Leading Toward Service: Starting the New Year Off Right

For most of us, January brings about a renewed desire to set goals, reestablish priorities, and begin healthy routines (again). Social media is full of encouragement to begin a new exercise regimen, get more sleep and eat our vegetables. Scrolling through any feed you’ll find one advertisement after another for “challenges” that promise to make a healthier you in the New Year.new year

This focus and determination are part of what marks the beginning of a new calendar year for most of us. This crosses over into our spiritual lives as well. We want to develop spiritual practices that strengthen our relationship with the Lord, and many people begin to show a heightened interest in attending church and even a desire to become more involved through volunteering. 

Churches are wise to begin the year understanding this interest and desire for connection to the church body. January is an ideal time to communicate anew the core values of your church. Many churches will have a sermon series to begin the New Year that covers the core values in detail. 

Since people are setting goals, evaluating their schedules, and looking at how they spend their time, January is also a great time of year to emphasize volunteer opportunities within your church.

Asking some of your faithful volunteers to share why they volunteer and what they do in their volunteer role is a great way to communicate serving opportunities. You can make and share videos on your church’s social media and/or have the volunteers share in person during a service. Personal testimony is a powerful thing.

If membership is required for volunteering at your church, then it’s important to make sure you offer your membership class more than once in the first few months of the year and provide childcare. You could offer a class in the evening, one during the day on a weekday, and many churches have had success holding membership classes during regular service time. People are already planning on being at church and childcare is already in place. If your church has a big enough space to hold a membership class while a regular service is going on, it can be very successful.

Since there are many roles volunteers fill at each church, some churches will hold a ministry fair. This is a time when people can learn about the different volunteer areas, find out what that role involves and speak with the ministry team leader. The beginning of the year is a great time to offer this so those who have never volunteered can learn more and also give members who are currently filling one volunteer role the opportunity to check out other areas where they might want to serve.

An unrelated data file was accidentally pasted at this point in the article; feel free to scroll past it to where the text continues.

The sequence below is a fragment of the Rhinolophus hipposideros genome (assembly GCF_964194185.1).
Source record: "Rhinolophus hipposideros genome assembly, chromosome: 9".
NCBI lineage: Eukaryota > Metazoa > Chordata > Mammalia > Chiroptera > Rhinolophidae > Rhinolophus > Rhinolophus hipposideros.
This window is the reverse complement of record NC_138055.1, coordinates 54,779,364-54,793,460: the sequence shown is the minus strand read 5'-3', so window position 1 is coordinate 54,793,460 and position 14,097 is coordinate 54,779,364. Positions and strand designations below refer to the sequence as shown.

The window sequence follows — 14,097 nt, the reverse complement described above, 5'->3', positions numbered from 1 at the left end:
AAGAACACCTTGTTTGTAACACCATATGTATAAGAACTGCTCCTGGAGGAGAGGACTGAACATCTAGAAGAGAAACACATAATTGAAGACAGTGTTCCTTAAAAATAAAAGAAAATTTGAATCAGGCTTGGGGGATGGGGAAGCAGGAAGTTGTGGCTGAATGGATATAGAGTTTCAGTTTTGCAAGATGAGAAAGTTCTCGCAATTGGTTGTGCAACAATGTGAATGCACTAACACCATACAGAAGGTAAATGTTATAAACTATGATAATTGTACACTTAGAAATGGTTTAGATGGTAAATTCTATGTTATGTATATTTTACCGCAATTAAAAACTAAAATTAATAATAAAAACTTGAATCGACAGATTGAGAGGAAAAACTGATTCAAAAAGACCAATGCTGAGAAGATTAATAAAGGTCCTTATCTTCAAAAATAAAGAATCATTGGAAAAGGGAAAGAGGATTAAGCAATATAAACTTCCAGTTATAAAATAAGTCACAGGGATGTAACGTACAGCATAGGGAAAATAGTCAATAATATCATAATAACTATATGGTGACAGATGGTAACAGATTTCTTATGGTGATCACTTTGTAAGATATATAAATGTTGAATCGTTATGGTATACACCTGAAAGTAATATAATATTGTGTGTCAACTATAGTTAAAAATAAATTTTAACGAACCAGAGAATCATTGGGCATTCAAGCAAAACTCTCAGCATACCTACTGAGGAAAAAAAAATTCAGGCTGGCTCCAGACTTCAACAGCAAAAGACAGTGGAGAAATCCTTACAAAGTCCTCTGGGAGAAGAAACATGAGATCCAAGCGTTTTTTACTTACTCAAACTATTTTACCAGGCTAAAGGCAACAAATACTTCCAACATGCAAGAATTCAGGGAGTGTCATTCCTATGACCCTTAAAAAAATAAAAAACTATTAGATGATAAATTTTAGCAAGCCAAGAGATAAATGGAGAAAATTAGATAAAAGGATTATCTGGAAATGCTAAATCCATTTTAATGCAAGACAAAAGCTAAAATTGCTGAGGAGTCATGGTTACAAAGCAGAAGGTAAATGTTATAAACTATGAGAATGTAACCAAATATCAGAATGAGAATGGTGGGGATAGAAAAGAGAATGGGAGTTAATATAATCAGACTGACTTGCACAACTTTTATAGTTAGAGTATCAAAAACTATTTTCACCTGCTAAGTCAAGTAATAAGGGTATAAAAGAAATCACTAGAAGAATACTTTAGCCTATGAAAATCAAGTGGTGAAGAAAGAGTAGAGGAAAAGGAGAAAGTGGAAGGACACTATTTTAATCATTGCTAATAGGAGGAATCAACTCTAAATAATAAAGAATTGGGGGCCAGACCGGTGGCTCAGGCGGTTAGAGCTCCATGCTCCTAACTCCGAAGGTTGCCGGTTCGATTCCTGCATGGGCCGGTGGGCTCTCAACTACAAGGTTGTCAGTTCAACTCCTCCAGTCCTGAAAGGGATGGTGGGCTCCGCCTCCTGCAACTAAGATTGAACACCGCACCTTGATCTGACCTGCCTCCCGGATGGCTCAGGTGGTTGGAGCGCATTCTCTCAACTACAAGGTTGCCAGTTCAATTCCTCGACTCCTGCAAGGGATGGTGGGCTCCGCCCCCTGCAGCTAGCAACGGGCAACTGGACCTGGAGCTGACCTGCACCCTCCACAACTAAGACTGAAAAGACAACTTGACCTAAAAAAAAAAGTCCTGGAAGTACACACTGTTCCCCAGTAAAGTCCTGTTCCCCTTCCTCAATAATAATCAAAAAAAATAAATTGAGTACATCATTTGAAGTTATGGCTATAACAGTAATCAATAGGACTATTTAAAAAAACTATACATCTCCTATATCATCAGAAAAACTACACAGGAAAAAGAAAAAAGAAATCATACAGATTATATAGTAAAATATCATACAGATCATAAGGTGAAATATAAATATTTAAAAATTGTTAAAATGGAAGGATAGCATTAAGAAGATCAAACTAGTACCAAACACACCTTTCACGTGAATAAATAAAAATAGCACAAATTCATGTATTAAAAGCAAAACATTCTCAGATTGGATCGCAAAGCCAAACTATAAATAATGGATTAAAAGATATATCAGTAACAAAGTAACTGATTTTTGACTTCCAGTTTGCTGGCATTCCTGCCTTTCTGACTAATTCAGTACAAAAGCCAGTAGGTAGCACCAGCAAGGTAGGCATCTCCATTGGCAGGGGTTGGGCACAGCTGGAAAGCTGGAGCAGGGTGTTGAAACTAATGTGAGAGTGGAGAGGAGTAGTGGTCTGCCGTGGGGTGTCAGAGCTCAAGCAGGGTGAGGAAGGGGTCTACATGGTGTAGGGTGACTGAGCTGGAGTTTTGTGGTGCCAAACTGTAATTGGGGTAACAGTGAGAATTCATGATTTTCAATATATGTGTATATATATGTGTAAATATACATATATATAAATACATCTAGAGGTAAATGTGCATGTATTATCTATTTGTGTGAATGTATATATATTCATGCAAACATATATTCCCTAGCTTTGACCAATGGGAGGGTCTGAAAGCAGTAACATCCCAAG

No matter how you communicate volunteer opportunities, it’s imperative to make the process easy to navigate and your communication clear.

Make sure to give people multiple ways to sign up for a membership class. If training is needed once they sign up to volunteer, streamline the process so they can begin volunteering as soon as possible.  You don’t want to lose volunteers because you fail to communicate in a timely manner or the process is so complicated that they become discouraged and decide not to serve after all.

We all want 2020 to be a year rich in personal and spiritual growth. We look to our church leaders to come alongside us as we pursue this and set goals for the year ahead. 

Spending time in January emphasizing your church’s core values and highlighting volunteer opportunities, as well as the reasons to serve, are a great way to lead your congregation into the New Year. 

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1 Comment
  • Pamela Frost Posted January 28, 2020 11:20 am

    Our church tends to hold “membership meetings”, or as we call them, prospective new member gatherings, several times a year, usually starting in September. This has given me ideas on holding these gatherings sooner in the year, and more often! The volunteer management process in Realm seems cumbersome to us, but it may just be lack of understanding the process. When it comes to volunteers, the most important thing, it seems to us, is to leverage initial enthusiasm right away. If people aren’t asked soon after they offer, they tend to drift away and are less likely to yes “Yes” when you ask them to step in later on!
    Pam Frost, Dir. Ministry & Mission

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